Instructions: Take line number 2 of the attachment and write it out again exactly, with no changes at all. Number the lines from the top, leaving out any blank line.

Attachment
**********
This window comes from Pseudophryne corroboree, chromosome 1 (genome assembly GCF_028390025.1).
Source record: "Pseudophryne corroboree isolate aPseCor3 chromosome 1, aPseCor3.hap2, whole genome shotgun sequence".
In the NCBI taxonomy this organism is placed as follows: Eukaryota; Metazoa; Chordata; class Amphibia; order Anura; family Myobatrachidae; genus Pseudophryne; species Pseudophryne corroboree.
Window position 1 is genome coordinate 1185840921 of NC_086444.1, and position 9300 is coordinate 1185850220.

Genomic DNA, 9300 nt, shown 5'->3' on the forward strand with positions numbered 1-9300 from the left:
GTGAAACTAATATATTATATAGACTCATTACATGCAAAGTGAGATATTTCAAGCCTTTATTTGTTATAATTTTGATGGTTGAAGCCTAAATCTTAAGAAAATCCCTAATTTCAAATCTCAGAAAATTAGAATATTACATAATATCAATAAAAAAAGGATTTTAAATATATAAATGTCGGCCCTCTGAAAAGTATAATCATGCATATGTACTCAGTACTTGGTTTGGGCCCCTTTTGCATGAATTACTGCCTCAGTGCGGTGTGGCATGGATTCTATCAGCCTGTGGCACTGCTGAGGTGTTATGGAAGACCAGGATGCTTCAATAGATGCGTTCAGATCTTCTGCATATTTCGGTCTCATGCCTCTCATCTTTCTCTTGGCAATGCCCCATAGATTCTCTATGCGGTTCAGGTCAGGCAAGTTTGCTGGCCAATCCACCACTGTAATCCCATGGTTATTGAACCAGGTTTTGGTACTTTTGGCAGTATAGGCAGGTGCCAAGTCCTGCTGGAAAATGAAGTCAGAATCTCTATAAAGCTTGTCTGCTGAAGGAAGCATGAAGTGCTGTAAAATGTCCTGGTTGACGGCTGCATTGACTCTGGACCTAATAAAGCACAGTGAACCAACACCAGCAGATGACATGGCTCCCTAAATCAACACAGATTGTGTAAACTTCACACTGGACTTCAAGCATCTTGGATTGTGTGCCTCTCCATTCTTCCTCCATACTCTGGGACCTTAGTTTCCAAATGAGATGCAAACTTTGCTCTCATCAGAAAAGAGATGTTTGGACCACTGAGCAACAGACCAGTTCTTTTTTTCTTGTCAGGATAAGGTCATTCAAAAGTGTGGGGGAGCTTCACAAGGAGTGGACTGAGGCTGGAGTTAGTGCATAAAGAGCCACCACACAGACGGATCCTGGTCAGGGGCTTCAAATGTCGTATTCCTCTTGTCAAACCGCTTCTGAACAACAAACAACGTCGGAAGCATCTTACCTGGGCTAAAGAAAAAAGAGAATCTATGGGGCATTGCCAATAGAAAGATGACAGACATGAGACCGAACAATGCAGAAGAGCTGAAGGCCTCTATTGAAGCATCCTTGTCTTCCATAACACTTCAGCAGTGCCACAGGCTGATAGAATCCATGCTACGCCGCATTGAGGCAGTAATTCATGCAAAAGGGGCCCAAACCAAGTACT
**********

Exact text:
Source record: "Pseudophryne corroboree isolate aPseCor3 chromosome 1, aPseCor3.hap2, whole genome shotgun sequence".